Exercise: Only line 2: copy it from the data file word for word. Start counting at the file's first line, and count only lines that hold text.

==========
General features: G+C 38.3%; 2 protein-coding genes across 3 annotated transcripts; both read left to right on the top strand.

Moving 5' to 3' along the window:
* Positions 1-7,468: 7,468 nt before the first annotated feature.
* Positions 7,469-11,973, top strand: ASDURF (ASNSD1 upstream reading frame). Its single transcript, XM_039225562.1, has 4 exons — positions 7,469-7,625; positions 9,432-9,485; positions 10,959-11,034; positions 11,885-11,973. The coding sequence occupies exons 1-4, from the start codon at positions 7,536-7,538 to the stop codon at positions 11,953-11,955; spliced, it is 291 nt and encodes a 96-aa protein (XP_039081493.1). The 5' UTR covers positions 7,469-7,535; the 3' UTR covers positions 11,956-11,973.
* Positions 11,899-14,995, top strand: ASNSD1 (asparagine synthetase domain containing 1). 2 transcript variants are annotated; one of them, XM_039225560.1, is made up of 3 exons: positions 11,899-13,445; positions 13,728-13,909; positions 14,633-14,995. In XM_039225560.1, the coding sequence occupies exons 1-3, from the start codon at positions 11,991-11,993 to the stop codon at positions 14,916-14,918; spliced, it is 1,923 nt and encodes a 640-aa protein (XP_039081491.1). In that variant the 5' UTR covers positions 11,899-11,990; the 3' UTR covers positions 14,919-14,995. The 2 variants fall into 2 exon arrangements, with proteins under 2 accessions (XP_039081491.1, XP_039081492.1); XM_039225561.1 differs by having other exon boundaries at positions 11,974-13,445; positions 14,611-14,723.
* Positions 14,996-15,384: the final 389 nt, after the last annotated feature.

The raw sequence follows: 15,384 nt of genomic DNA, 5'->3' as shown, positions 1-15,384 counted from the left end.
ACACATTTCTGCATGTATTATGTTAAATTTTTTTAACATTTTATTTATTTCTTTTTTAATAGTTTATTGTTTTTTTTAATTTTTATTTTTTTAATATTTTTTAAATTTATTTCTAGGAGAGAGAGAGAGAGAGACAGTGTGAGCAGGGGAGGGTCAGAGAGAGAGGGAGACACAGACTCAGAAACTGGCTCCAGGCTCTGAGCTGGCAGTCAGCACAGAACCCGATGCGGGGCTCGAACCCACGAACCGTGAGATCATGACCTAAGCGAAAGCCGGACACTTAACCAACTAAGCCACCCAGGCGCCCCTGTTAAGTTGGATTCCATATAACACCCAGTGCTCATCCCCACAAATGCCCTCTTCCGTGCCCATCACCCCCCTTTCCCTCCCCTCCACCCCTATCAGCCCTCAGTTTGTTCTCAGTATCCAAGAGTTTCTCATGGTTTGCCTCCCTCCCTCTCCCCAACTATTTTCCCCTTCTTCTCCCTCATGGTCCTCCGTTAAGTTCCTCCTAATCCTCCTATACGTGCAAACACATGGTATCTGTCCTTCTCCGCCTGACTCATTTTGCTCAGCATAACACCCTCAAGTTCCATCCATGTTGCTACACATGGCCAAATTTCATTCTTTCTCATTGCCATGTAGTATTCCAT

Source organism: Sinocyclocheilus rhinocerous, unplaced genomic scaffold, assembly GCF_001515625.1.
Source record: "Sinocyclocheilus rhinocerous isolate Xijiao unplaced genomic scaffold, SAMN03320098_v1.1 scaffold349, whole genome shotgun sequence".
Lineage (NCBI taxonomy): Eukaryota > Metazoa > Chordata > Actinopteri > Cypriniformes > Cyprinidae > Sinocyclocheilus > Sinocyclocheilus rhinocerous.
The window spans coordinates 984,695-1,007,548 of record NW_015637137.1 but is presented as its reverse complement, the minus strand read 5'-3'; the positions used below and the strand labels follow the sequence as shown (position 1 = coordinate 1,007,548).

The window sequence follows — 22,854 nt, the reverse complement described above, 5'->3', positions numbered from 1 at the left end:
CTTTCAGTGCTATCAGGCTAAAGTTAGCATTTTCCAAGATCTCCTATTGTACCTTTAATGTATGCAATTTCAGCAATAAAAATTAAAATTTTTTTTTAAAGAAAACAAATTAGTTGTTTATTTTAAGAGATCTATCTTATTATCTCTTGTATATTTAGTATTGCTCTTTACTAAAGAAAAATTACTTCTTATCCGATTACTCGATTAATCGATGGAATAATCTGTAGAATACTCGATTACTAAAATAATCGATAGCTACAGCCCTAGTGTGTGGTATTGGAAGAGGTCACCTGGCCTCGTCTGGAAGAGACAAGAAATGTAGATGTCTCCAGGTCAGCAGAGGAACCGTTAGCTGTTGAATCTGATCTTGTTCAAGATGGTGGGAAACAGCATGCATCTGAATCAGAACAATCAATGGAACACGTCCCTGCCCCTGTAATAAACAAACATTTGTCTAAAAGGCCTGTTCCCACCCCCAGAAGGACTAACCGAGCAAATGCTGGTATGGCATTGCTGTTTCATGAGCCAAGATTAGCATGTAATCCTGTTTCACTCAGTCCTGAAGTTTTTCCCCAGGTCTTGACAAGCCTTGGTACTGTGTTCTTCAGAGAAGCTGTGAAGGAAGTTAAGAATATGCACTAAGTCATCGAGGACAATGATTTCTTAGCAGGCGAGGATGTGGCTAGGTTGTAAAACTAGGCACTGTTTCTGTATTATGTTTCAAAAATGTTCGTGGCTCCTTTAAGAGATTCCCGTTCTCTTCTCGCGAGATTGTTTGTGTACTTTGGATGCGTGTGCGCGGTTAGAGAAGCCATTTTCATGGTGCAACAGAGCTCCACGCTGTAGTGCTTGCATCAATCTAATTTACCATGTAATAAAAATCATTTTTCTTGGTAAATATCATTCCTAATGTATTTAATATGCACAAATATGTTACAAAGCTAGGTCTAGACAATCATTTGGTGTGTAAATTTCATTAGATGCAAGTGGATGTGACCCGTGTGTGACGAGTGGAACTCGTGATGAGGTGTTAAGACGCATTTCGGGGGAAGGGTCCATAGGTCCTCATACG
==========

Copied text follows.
Moving 5' to 3' along the window: